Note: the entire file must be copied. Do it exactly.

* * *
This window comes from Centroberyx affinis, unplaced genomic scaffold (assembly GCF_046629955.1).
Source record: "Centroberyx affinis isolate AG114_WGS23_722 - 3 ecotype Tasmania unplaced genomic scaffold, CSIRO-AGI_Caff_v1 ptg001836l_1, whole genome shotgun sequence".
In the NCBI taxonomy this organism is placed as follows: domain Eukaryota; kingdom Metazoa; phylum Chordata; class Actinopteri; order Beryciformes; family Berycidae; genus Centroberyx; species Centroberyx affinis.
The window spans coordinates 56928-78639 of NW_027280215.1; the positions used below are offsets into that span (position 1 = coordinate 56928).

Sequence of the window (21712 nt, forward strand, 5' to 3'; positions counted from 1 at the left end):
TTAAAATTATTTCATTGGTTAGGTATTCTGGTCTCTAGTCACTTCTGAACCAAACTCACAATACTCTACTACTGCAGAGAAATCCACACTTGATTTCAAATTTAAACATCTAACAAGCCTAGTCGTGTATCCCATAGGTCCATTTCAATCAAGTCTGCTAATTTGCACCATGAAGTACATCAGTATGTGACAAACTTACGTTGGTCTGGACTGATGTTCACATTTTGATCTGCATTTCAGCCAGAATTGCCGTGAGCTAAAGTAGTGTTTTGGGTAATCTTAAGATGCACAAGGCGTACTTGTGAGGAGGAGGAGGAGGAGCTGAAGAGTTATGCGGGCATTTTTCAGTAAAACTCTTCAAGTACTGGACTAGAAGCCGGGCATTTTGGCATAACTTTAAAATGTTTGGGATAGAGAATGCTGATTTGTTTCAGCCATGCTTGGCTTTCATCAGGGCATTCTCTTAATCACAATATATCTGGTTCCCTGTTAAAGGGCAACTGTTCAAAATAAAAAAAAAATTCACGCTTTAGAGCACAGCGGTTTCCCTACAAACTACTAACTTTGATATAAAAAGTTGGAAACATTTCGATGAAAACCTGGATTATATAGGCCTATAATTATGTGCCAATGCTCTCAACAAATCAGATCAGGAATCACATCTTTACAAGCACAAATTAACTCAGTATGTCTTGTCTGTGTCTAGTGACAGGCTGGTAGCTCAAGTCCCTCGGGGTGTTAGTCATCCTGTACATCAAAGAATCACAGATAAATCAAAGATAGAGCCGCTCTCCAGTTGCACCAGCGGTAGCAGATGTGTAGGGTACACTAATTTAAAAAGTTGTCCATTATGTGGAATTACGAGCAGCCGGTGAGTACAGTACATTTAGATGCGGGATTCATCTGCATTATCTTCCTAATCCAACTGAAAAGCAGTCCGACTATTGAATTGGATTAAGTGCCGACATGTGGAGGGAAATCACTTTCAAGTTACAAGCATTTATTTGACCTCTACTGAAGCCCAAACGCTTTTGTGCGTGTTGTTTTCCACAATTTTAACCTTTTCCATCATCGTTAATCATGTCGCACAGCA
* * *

This window comes from Centroberyx affinis, unplaced genomic scaffold (assembly GCF_046629955.1).
Source record: "Centroberyx affinis isolate AG114_WGS23_722 - 3 ecotype Tasmania unplaced genomic scaffold, CSIRO-AGI_Caff_v1 ptg001836l_1, whole genome shotgun sequence".
In the NCBI taxonomy this organism is placed as follows: domain Eukaryota; kingdom Metazoa; phylum Chordata; class Actinopteri; order Beryciformes; family Berycidae; genus Centroberyx; species Centroberyx affinis.
The window spans coordinates 56928-78639 of NW_027280215.1; the positions used below are offsets into that span (position 1 = coordinate 56928).

Sequence of the window (21712 nt, forward strand, 5' to 3'; positions counted from 1 at the left end):
TTAAAATTATTTCATTGGTTAGGTATTCTGGTCTCTAGTCACTTCTGAACCAAACTCACAATACTCTACTACTGCAGAGAAATCCACACTTGATTTCAAATTTAAACATCTAACAAGCCTAGTCGTGTATCCCATAGGTCCATTTCAATCAAGTCTGCTAATTTGCACCATGAAGTACATCAGTATGTGACAAACTTACGTTGGTCTGGACTGATGTTCACATTTTGATCTGCATTTCAGCCAGAATTGCCGTGAGCTAAAGTAGTGTTTTGGGTAATCTTAAGATGCACAAGGCGTACTTGTGAGGAGGAGGAGGAGGAGCTGAAGAGTTATGCGGGCATTTTTCAGTAAAACTCTTCAAGTACTGGACTAGAAGCCGGGCATTTTGGCATAACTTTAAAATGTTTGGGATAGAGAATGCTGATTTGTTTCAGCCATGCTTGGCTTTCATCAGGGCATTCTCTTAATCACAATATATCTGGTTCCCTGTTAAAGGGCAACTGTTCAAAATAAAAAAAAAATTCACGCTTTAGAGCACAGCGGTTTCCCTACAAACTACTAACTTTGATATAAAAAGTTGGAAACATTTCGATGAAAACCTGGATTATATAGGCCTATAATTATGTGCCAATGCTCTCAACAAATCAGATCAGGAATCACATCTTTACAAGCACAAATTAACTCAGTATGTCTTGTCTGTGTCTAGTGACAGGCTGGTAGCTCAAGTCCCTCGGGGTGTTAGTCATCCTGTACATCAAAGAATCACAGATAAATCAAAGATAGAGCCGCTCTCCAGTTGCACCAGCGGTAGCAGATGTGTAGGGTACACTAATTTAAAAAGTTGTCCATTATGTGGAATTACGAGCAGCCGGTGAGTACAGTACATTTAGATGCGGGATTCATCTGCATTATCTTCCTAATCCAACTGAAAAGCAGTCCGACTATTGAATTGGATTAAGTGCCGACATGTGGAGGGAAATCACTTTCAAGTTACAAGCATTTATTTGACCTCTACTGAAGCCCAAACGCTTTTGTGCGTGTTGTTTTCCACAATTTTAACCTTTTCCATCATCGTTAATCATGTCGCACAGCA